The reason for the stipulation in the mortgage is due to the fact that the property is in a high-risk flooding area.

In February 2014 the area was flooded badly and Nationwide says the recent events in Cumbria and elsewhere highlight that it is unrealistic to assume a property previously flooded in the manner of this property and area will not flood again. 

‘As a result, it is extremely unlikely that a mainstream insurance provider would be willing and able to cover flooding for this property on normal terms and premium,’ Parsons adds.

But what makes this case different is firstly the fact that the existing insurer no longer sells insurance. Therefore there is no way the couple could have bought insurance from it the first place.

Secondly, the couple did find alternative insurance with Sagit. This had a low premium and excess and covered high-risk flooding areas but Nationwide still would not accept this.

At the time of publishing Nationwide has not given us a reason why it wouldn’t accept insurance from a different insurer apart from stating that this was never an option on the mortgage agreement.  

The couple’s options now are to arrange a mortgage with another lender and use the Sagit insurance – or to abandon their hopes of moving to this house and start again from scratch.

Matt says what he’s most annoyed about is that ‘a company the size of Nationwide can treat people with such disregard.’

‘I have taken four days off work throughout the past three months just to try at sit on the phone and get answers’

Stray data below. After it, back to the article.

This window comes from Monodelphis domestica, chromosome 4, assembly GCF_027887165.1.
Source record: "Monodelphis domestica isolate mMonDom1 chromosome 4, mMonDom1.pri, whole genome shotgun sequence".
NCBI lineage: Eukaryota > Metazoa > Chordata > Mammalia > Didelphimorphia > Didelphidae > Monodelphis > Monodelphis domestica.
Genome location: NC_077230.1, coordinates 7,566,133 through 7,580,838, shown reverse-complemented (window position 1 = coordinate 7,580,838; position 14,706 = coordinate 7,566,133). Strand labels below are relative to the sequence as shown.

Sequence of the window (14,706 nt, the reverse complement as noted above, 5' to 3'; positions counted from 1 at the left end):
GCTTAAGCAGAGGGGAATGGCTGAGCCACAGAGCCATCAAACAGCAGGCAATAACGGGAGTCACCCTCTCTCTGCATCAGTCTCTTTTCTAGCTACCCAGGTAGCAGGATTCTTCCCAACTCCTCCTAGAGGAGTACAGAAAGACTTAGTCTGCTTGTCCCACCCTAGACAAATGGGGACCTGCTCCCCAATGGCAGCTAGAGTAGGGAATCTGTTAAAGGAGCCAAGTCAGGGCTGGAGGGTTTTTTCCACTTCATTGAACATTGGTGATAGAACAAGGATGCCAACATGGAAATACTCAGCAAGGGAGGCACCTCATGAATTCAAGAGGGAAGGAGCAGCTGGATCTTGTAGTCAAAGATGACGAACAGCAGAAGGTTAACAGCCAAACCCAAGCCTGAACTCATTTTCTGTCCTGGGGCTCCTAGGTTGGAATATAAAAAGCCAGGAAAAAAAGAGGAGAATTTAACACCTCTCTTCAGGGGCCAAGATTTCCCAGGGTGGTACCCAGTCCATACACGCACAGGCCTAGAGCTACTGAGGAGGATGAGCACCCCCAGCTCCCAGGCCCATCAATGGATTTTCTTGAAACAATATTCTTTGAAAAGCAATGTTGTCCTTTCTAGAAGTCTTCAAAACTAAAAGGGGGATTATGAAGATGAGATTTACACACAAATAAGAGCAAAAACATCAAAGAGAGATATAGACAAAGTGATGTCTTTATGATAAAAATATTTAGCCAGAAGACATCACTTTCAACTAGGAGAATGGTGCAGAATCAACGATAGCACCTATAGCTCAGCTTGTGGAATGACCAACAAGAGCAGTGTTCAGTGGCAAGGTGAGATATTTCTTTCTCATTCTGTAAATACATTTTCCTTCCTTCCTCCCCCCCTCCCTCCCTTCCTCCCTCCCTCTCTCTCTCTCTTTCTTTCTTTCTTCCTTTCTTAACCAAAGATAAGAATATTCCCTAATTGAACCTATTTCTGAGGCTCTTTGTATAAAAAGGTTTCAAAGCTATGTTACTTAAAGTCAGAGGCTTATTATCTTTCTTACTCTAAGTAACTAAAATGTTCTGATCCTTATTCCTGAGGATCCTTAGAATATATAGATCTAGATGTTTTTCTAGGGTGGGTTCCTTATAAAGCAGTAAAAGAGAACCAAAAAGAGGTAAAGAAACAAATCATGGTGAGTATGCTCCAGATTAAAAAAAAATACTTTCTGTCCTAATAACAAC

‘I can completely understand that companies have criteria and clauses that need to be met, what I’m struggling with is that due to the original homeowners insurance company no longer offering home insurance then it’s completely impossible to meet the condition,’ he adds.

Nationwide added an extra clause to the mortgage because it's in a high-risk flood area, but it also won't let the couple take out insurance with another provider

Nationwide added an extra clause to the mortgage because it’s in a high-risk flood area, but it also won’t let the couple take out insurance with another provider

David Hollingworth, spokesperson for London & Country Mortgages, says: ‘Whilst lenders will always require there is adequate buildings insurance to be in place as a condition of the mortgage it is unusual to insist on the retention of the current insurer.’

‘The buyer should look to get a clearer understanding as to exactly why Nationwide is insisting on the term and why another insurer would not be unacceptable.’

‘That will be invaluable information and important for them to understand to help them find a solution with Nationwide or to avoid running into similar difficulty with another lender,’ he adds.

James Dalton, Director of General Insurance Policy at the ABI, comments: ‘Insurance is a highly competitive sector and different firms will use different methods to calculate risk when they are setting premiums.’

‘The insurance sector wants to ensure as many people as possible have access to affordable insurance to protect their homes and have taken steps specifically designed to increase competition in the market for areas of high-flood risk by investing millions in a new scheme called Flood Re.’ 

A QUICK GUIDE TO FLOOD: RE 

The Government’s ‘Flood RE’ scheme is set to launch next April and will give more help to households trying to buy home insurance in flood-prone areas. 

The scheme, which has been set up by the insurance industry and the Government, will cap the price homeowners pay for insurance in flood-prone areas to £210 a year for Council Tax ‘Band A’ homes to £540 a year for ‘Band G’ homes.

It will be funded by a levy of around £10.50 added onto all household premiums across the country.

The main aim of this scheme is to increase competition in the insurance market for those households in high-risk flood areas and to make sure more people have access to affordable insurance.